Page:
Sugar-high? Quit these 3 habits

  • Jan 29, 2022
  • By Renee Chan
  • 0 Comments

Did you know you might end up consuming (even) more sugary foods because of certain habits?

To help you stay healthy, we found 3 common habits to avoid—we also suggest ways to tweak them!

1. Deprioritizing sleep
In a small study, participants who slept for only 4 hours for 2 days reported a >33% increase in cravings for foods with lots of carbs, including sweets (1). That's not surprising. After all, low-quality sleep is linked to higher cravings for sweet food and increases in confectionery/sweetened beverage intake (2,3).

To avoid overeating sweets, get enough quality shut-eye—generally 7 to 9 hours (4). Consider wearing earplugs and powering off devices to avoid getting disturbed.

Bonus hack: Enjoy 2 kiwis 1 hour before bedtime—eating kiwis can help adults fall asleep more easily and gain quality sleep (5).

2. Having icy drinks before or while eating
The temperature of what's consumed can affect sensitivity to certain tastes. For example, drinking iced water can reduce how sensitive you are to sweet tastes, as researchers from the University of Arkansas found: Chocolate sweetness was perceived lowest when participants rinsed their mouths with water at 4°C in contrast to when they did with water at 20°C or 50°C—all for just 5 seconds (6).

This finding implies that we just might consume more sweet foods after having iced water (or iced beverages in general) than if that drink were warmer. So, choose warm beverages over iced ones when you truly feel parched before/while having some sweet-tasting food. Thankfully, we have lots of warm drinks at our store, all for you to explore, too.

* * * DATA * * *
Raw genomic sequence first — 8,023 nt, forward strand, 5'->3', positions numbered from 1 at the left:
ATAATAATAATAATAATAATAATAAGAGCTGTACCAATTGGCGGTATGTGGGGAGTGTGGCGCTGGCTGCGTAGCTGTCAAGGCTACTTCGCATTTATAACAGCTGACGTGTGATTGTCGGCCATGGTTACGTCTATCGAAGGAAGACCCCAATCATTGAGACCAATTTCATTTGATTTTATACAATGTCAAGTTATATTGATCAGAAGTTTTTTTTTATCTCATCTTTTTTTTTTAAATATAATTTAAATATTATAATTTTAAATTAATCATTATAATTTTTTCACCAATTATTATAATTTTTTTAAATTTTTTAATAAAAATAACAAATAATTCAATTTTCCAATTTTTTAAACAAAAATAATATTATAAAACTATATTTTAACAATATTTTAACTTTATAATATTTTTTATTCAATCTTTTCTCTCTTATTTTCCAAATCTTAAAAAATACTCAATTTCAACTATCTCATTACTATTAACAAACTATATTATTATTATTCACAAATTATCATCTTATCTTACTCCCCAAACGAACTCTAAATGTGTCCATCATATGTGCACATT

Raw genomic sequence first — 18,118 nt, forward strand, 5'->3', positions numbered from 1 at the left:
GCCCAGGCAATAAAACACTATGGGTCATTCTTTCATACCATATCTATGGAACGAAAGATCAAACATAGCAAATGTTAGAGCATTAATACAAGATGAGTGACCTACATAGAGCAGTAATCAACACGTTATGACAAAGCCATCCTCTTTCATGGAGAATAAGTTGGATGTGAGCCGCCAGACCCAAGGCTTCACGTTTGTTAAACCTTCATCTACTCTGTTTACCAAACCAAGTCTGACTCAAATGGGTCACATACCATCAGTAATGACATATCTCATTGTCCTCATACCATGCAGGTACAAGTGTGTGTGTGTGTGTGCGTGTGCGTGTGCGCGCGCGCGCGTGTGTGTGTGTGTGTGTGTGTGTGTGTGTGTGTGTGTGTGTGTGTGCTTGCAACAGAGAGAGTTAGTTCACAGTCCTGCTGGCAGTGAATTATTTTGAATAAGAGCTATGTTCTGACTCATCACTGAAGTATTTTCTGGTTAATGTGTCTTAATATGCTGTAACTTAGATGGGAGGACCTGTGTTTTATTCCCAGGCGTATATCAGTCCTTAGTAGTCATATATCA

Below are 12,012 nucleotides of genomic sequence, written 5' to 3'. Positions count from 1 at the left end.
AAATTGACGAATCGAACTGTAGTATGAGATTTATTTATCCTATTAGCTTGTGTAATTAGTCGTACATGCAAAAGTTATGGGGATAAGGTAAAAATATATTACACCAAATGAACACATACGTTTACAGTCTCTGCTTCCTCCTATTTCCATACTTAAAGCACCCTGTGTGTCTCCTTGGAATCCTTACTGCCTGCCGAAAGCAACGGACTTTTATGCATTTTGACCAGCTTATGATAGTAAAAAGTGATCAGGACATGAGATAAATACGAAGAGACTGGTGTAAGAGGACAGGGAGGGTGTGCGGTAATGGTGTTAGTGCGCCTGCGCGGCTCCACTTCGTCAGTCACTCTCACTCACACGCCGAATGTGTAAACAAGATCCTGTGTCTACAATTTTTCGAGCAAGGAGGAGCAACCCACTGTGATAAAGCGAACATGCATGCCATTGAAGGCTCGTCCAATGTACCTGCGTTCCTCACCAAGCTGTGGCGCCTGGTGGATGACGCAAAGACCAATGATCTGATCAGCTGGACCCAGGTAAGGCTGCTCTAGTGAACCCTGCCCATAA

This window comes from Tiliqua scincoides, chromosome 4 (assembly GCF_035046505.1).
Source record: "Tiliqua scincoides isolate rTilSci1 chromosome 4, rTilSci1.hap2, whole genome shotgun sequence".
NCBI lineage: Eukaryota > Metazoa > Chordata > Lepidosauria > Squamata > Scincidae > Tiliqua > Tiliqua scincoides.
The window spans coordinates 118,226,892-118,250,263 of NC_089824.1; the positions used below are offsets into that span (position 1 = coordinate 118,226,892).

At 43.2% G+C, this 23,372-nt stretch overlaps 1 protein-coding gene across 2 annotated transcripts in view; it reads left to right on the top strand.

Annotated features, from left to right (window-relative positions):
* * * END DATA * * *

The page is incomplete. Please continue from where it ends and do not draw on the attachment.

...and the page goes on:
3. Eating sweets
Yes, this is meta (?)—and it’s true. The more we feed on sugar, the more tolerance we develop—that means, over time, we have to consume more sugar to taste the same level of sweetness...leading to a vicious cycle (7).

To avoid this looping nightmare, consider setting a goal, such as “Reduce calories from sugary foods by 10% this month.” That aligns with the experiment in a study where a group of participants replaced 40% of the calories they got from eating simple sugars with healthier sources like proteins, whereas another group did not (8,9).

The result? Within 3 months, the sweetness the first group tasted was around 40% higher than that detected by the other, which indicates they didn’t have to eat as much sugar to taste that level of sweetness (8).

To start out on this dietary shift, treat yourself to something filling whenever you're hungry—this way, you’ll likely feel too full afterwards to consume anything else, including sweets. A great option is oatmeal (we have lots in our store!), like Quaker Instant Flakes and Quaker Old Fashioned Cereal, which are better at reducing food cravings than their more sugary counterparts do (10).

Explore these strategies to rein in your sweet tooth—and try integrating these habit tweaks into your everyday lifestyle!


By Shawn Chang


References:

1. https://www.researchgate.net/publication/288142184

2. https://www.sciencedirect.com/science/article/abs/pii/S0195666317312345?via%3Dihub

3. https://pubmed.ncbi.nlm.nih.gov/25168926/

4. "Are Canadian adults getting enough sleep?"

5. https://pubmed.ncbi.nlm.nih.gov/21669584/

6. https://www.sciencedirect.com/science/article/abs/pii/S0950329312002273?np=y#!

7. https://time.com/4168424/train-yourself-to-want-low-sugar-foods/

8. https://academic.oup.com/ajcn/article/103/1/50/4662855

9. https://www.ncbi.nlm.nih.gov/pmc/articles/PMC3893787/

10. https://www.ncbi.nlm.nih.gov/pmc/articles/PMC4052334/

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